VICTORIA - Almost 60 per cent of Canadians say there's no way they want their son or daughter to become prime minister.
And two-thirds don't want their children to go into politics at all.
The concern about being prime minister is understandable. It's a hard job.
I sat beside Jean Chretien at a dinner when he was about three years into his first term, as things were falling apart in the former Yugoslavia. It was a big problem, he said. If I send Canadian soldiers, some of them will be killed. If I don't send them, people will be massacred. Tough decision.
Chretien seemed like a decent, worried human being that night - even if things later went wrong. (I'm not a soft touch. A couple of encounters with Brian Mulroney just left me feeling like I needed a shower.)
The poll suggests a concern that goes beyond the workload and tough decisions. Elected office has become disreputable, like being a hung-over salesman in one of those used-car lots that opens on Thursday and is gone by the end of the weekend.
I write mostly about provincial politics, and the MLAs I've met have all been people who got involved because they wanted to make life better in their communities.They won the nomination because they were good organizers, and seen as smart, fair and able to bring people together. They won the election because a lot of people thought they would do the best job. Being an MLA pays $75,400; many of them took a pay cut, most abandoned careers and turned their lives upside down.
But then things fell apart.
Look at the way politicians talk about each other. Liberal cabinet ministers accuse New Democrat MLAs of wanting to drive everyone in the province on to welfare, and the New Democrats come up with equally outrageous slurs. (Stephen Harper and Paul Martin and their minions are even worse.)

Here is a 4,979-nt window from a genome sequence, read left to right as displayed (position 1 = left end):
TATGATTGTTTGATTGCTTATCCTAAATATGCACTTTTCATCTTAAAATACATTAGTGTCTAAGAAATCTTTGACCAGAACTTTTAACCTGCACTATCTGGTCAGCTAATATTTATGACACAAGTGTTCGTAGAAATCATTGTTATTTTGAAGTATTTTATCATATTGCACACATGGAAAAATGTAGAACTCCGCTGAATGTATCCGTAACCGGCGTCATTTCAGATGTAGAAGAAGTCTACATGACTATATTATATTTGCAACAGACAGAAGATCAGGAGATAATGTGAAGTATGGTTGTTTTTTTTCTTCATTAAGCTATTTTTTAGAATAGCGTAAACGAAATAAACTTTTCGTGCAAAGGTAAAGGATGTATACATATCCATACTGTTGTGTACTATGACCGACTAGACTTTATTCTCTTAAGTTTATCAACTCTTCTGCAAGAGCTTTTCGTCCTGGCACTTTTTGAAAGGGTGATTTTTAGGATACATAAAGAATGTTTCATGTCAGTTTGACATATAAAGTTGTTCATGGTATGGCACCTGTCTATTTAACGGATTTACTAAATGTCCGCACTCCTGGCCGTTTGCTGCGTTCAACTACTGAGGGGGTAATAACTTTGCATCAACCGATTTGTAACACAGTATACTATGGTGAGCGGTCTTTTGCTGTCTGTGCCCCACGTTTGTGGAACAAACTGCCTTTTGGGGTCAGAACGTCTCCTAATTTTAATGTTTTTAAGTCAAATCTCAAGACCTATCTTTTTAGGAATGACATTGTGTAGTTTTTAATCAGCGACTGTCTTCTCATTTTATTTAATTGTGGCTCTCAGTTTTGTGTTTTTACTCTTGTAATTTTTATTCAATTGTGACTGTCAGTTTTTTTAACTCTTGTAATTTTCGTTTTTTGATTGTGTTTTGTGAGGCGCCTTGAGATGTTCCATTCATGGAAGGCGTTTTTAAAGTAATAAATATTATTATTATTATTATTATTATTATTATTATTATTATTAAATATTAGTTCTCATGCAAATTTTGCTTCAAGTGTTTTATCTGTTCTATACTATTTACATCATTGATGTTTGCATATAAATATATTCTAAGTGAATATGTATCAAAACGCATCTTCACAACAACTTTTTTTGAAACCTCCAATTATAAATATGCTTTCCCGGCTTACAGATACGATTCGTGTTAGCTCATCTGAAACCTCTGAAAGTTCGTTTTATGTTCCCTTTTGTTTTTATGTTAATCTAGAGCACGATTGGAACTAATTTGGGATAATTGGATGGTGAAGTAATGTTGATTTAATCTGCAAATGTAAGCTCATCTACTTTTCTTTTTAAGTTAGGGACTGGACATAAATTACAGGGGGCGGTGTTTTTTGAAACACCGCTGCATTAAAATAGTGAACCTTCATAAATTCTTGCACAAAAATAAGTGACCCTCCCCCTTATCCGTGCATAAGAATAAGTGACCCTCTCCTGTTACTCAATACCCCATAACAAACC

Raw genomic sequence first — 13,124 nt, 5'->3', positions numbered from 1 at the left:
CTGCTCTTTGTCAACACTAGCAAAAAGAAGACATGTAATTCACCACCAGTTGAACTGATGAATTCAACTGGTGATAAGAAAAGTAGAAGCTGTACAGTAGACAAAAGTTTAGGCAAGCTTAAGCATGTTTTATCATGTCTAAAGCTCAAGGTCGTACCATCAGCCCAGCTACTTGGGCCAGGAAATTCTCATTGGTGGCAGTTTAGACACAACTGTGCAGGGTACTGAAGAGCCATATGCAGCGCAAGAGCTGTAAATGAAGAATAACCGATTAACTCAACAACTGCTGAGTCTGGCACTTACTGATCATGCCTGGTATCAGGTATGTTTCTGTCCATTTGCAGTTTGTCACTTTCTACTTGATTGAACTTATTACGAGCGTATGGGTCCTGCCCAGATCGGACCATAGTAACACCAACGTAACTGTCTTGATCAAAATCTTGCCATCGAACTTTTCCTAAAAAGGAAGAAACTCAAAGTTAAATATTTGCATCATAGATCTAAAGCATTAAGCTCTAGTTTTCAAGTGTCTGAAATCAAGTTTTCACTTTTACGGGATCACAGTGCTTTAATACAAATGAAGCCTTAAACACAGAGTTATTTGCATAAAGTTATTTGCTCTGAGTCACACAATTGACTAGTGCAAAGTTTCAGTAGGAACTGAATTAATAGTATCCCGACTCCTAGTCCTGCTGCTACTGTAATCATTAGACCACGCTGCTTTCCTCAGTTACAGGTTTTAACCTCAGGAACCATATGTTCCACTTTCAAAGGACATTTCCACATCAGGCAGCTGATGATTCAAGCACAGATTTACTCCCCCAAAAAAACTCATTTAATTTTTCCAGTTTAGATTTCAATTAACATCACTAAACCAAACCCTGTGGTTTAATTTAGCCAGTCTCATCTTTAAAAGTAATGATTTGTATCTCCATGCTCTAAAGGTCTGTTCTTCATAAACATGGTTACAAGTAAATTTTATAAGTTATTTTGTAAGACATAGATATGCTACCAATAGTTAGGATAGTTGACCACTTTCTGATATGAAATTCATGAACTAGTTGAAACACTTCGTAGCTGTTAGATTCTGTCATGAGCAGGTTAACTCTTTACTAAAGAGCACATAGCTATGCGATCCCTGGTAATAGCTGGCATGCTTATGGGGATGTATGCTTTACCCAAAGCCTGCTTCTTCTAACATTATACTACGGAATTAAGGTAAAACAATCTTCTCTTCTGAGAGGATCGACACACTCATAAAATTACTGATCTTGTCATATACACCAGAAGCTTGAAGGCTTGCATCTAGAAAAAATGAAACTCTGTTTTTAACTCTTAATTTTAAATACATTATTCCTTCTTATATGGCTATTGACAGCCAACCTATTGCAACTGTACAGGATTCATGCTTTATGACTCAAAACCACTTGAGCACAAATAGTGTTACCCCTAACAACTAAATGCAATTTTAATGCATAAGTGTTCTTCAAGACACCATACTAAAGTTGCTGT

If politicians treat each other with public contempt, braying their way through debates, is it any wonder that polls find that they are are held in low regard? If they say the people on the other side lack honesty, decency and compassion, why shouldn't people believe them?
I don't understand what happens to people who get elected.
They're reasonable, smart, forthright, people of integrity, respected in their communities because they listen, and can build consensus. And they get elected and lose their minds. If the premier says the sky is purple - or that the government hasn't expanded gambling - they agree.
And then there is my small role in all this. A likable Liberal asked recently - again - about why I was so hard on the government.
My columns are generally about things that have gone wrong. I figure that's your expectation as a reader. What matters to you are the problems that need to be fixed. You expect that services will be delivered competently; that's why you pay taxes. If things have gone wrong, you want to know. (I take heart from the fact that the same people now disgruntled about the columns were big fans back when the focus was on NDP missteps,)
I am possibly the last naive person working in the rather splendid legislature building. So my hope is that when the new crop of MLAs arrives in September, they'll behave in a way that reflects their personal values, and the qualities that led their fellow citizens to send them to Victoria.
That's all it would take. The next poll, in a year or two, would find a lot more parents keen on their children growing up to be politicians.
It can be a great job. We all have the chance to change a few lives.
But our elected representatives, MLAs and MPs, have the chance to change thousands, millions of lives.
Nothing in society should be more important, or more valued.
Footnote: The real issue may be around MLAs' divided loyalties, between the people in the riding who elected them, and the premier who has so much control over their ability to be effective. And the real solution may lie in the kind of electoral reform that 58 per cent of British Columbians supported in the May referendum. Campbell's response is expected within the next few months.